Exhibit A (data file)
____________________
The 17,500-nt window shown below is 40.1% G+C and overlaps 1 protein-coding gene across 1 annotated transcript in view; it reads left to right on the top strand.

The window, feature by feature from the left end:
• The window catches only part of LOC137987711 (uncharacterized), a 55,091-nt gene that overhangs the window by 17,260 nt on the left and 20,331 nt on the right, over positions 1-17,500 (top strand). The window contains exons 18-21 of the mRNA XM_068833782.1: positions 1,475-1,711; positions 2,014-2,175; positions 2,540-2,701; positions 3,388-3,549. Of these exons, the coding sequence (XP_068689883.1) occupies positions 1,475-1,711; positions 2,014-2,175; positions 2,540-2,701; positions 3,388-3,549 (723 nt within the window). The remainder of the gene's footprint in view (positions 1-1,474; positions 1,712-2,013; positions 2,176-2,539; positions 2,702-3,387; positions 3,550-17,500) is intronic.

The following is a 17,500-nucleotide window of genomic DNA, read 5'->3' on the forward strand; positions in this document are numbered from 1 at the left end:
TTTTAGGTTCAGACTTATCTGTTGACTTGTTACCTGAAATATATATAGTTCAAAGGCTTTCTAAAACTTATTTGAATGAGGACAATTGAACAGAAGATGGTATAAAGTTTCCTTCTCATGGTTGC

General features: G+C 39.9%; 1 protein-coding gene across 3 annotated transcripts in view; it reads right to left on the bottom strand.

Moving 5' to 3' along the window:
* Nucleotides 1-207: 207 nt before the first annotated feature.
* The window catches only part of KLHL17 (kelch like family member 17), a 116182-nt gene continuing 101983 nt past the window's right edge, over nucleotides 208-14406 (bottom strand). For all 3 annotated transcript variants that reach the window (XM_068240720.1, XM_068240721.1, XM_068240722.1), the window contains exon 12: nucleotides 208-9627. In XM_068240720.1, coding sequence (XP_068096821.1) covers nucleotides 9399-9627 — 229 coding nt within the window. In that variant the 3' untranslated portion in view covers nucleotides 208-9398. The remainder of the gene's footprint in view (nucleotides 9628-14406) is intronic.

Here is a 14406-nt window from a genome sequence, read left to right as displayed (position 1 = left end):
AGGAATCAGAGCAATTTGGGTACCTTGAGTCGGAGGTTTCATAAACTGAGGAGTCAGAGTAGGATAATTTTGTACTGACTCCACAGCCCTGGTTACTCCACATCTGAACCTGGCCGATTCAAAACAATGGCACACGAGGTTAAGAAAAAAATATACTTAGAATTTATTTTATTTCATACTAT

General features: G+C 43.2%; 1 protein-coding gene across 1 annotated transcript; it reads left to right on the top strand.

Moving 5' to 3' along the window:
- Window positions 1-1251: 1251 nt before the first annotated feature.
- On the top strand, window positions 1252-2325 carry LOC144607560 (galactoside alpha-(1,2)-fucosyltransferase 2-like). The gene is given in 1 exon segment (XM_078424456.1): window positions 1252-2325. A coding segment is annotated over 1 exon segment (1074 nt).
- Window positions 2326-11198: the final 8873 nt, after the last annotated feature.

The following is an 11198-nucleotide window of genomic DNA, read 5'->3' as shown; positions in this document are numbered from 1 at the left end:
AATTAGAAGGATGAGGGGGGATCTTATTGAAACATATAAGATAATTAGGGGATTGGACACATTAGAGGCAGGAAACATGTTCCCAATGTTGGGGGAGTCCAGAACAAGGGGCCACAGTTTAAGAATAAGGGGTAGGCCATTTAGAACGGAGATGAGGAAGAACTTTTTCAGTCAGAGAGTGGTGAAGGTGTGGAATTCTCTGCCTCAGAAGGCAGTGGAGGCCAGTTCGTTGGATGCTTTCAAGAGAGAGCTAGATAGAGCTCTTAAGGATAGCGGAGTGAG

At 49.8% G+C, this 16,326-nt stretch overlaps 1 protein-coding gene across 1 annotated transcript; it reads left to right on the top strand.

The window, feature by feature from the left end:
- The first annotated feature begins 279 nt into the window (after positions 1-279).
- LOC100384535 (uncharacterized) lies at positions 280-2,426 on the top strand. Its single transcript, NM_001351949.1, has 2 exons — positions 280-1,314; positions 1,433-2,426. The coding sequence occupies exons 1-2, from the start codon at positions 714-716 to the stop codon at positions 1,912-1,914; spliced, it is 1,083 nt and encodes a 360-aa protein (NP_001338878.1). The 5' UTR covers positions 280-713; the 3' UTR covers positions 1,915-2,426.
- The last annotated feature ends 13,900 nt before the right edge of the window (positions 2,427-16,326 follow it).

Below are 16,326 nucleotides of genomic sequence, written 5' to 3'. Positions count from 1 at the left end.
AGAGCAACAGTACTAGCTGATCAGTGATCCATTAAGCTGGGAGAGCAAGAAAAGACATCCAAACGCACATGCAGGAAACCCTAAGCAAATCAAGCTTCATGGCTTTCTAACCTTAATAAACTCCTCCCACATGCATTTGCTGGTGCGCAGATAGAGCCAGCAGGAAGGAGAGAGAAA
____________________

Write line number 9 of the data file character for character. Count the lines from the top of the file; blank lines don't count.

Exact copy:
* The window catches only part of KLHL17 (kelch like family member 17), a 116182-nt gene continuing 101983 nt past the window's right edge, over nucleotides 208-14406 (bottom strand). For all 3 annotated transcript variants that reach the window (XM_068240720.1, XM_068240721.1, XM_068240722.1), the window contains exon 12: nucleotides 208-9627. In XM_068240720.1, coding sequence (XP_068096821.1) covers nucleotides 9399-9627 — 229 coding nt within the window. In that variant the 3' untranslated portion in view covers nucleotides 208-9398. The remainder of the gene's footprint in view (nucleotides 9628-14406) is intronic.